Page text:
Analysts said the other potential threat for Abe is that Japan's currently small-scale outbreak gradually expands, with the government already facing some criticism over its relatively hands-off approach to the pandemic.

Japan has not yet imposed the sort of lockdowns seen elsewhere in the world, and moved much slower than many other countries to impose travel restrictions on visitors.

Officials argue they have carefully tracked the outbreak, and that measures including school closures have helped contain the virus so far.

But Tokyo's governor warned this week that cases were increasing in the capital, urging people to avoid unnecessary outings this weekend.

"As opinion polls show, he (Abe) has strength left in him. But this will all change once a severe pandemic hits Japan," Kato said.

If Abe can ride out the pandemic and economic downturn though, even a delayed Olympics could be the sort of glittering final act he hoped for, said Harris. "A postponed games could not only be just as significant economically but could also be an important symbolic victory for the prime minister, since convening the games would be a milestone for global recovery from the pandemic."

© 2020 AFP

©2020 GPlusMedia Inc.

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This guy is going to be PM for another 10 years, if he had his own way.

5 ( +5 / -0 )

Another article fawning over him?

4 ( +4 / -0 )

If the outbreak can be contained, Abe may find himself with enough support to continue his tenure past September 2021

An awfully big assumption given the news of the past couple of days.

If Japan gets hit bad by this because of the government ‘s apparent policy of throttling testing to create the appearance of normalcy for Abe’s Olympic pet project, then he needs to go.

Actually even if that doesn’t happen he needs to go, but anyway.

4 ( +4 / -0 )

This guy is going to be PM for another 10 years, if he had his own way.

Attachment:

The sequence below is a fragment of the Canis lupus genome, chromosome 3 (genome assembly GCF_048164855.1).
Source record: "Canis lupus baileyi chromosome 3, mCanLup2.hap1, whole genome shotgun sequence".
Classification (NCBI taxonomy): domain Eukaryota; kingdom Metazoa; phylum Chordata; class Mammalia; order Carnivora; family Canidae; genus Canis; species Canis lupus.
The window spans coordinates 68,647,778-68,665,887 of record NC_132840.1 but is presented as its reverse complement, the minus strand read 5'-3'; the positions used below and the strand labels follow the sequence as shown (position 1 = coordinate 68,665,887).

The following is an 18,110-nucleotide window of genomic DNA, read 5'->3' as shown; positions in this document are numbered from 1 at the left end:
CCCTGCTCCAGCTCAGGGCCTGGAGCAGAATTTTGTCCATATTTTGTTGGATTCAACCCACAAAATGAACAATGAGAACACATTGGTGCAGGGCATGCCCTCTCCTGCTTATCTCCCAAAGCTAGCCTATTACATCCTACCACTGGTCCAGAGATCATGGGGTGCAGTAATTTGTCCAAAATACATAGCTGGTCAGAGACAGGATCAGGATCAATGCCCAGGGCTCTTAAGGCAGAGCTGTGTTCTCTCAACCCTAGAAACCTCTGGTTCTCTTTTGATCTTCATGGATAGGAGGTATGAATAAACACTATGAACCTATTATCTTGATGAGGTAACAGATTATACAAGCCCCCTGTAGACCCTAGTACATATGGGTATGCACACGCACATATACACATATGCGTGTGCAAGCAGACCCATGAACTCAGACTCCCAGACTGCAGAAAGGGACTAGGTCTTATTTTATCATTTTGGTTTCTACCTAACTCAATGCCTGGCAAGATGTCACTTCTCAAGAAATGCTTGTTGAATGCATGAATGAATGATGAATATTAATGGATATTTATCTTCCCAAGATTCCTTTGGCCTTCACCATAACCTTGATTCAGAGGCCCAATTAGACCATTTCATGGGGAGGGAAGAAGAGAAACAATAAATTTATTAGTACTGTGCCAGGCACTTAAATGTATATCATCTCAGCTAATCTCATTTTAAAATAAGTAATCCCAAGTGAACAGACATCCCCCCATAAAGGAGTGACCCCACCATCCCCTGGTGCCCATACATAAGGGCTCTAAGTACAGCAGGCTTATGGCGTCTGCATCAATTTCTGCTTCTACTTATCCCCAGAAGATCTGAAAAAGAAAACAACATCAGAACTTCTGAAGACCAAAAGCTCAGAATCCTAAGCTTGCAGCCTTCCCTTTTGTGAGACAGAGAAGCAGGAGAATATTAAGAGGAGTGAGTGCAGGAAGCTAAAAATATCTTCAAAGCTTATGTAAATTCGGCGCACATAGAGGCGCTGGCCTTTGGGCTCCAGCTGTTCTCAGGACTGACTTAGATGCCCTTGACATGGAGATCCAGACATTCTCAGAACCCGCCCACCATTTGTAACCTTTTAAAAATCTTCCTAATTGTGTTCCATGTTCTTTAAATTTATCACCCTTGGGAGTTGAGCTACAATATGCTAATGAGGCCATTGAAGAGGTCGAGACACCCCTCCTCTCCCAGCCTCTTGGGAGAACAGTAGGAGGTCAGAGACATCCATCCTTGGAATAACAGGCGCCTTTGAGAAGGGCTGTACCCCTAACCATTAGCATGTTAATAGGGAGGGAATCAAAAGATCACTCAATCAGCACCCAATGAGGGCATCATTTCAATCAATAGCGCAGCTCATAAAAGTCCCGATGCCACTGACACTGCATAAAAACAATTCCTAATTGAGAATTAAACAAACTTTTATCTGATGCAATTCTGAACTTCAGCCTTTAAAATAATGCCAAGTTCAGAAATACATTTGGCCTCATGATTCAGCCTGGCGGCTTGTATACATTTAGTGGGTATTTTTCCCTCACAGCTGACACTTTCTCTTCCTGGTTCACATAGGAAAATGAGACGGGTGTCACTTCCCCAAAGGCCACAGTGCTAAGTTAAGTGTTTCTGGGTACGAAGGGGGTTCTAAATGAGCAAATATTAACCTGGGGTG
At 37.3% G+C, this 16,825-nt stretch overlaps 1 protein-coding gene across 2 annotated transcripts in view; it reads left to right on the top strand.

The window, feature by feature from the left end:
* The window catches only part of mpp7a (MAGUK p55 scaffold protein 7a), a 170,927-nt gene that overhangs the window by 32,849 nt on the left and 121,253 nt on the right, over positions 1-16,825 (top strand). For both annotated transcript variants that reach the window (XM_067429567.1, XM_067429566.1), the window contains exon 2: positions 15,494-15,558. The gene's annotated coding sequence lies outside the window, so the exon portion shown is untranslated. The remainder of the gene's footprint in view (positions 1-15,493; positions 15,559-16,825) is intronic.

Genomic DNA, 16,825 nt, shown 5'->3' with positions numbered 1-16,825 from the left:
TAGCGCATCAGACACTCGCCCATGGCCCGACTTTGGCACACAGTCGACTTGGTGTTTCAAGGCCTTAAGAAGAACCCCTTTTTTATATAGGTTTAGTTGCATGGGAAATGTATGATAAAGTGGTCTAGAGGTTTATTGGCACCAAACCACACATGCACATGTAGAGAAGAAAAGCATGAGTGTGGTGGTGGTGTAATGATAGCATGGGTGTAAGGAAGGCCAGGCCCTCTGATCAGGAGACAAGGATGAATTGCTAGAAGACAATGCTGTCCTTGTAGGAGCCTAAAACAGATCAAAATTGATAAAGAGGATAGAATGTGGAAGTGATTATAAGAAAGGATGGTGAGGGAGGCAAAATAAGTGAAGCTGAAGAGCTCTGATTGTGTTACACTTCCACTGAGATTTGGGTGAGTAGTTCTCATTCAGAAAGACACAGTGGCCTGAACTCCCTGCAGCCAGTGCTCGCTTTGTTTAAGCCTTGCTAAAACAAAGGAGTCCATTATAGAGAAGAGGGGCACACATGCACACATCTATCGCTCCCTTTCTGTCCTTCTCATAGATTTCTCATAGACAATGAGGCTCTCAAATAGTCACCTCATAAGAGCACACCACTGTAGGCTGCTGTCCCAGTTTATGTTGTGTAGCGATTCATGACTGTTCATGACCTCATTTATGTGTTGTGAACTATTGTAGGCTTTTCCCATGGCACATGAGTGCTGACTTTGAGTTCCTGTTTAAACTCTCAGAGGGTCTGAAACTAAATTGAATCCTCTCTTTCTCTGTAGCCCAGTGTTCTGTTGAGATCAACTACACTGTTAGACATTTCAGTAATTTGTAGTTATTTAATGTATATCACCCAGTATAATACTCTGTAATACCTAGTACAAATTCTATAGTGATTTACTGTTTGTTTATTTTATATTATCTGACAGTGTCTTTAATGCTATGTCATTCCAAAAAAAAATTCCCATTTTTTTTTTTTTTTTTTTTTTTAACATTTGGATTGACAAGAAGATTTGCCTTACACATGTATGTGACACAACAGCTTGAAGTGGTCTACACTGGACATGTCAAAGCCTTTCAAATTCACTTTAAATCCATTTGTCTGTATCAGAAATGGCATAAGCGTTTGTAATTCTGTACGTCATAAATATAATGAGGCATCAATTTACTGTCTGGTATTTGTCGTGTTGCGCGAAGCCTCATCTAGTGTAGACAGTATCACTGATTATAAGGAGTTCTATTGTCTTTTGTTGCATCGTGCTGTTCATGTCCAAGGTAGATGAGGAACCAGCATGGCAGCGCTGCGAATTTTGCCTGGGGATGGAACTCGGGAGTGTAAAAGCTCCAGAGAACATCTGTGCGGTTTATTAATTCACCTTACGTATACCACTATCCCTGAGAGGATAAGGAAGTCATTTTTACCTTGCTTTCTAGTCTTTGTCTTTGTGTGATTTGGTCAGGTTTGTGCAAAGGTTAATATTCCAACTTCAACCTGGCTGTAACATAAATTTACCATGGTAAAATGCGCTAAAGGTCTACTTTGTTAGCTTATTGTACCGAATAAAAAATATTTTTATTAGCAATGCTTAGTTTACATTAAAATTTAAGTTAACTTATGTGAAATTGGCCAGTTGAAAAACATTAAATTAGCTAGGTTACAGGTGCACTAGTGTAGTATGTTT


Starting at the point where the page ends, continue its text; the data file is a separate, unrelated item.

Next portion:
If he keeps up the good work, why not?

-11 ( +0 / -11 )

Seriously who the **** cares if it is good for him or not!!!! Can one be anymore self centered? Everyone is more worried about not dying for this Wuhun Virus. Yes I said it.......The WUHUN VIRUS

0 ( +2 / -2 )

Need to change the PM. Enough of Abe. Can the opposition parties find an electable candidate and unite behind him/her?

2 ( +2 / -0 )

The Prime Minister has been caught out in one of the biggest lies of his ineffectual career.

How can he be trusted to tell the truth?

2 ( +2 / -0 )

CaliboyToday  02:55 pm JST

"This guy is going to be PM for another 10 years, if he had his own way."

If he keeps up the good work, why not?

What good work would that be? Abe seems to have quite a knack for survival, but it's been of little benefit to anyone.

2 ( +2 / -0 )

the problem with japan's 'democracy' is that not enough people give enough of a toss to vote the guy out if they don't like him/his policies. 'ma iiya' 'shaanai'

at least in the likes of aus and US, unpopular parties are usually* voted out at the next election (fingers crossed trump will too)...

*though not always

-1 ( +0 / -1 )

unpopular parties are usually* voted out at the next election

Boy does this comment speak a thousand words. A nice example of the TeeVee smartphone times. Popularity is for high school kids, leftists and their MSM talking heads, not effective or ineffective leaders. I can’t predict if Trump will survive this, but I can say that Biden is the worst choice and boosts Trumps chances. As I’ve always said, the Dems seem to LOVE shooting themselves in the foot.

1 ( +1 / -0 )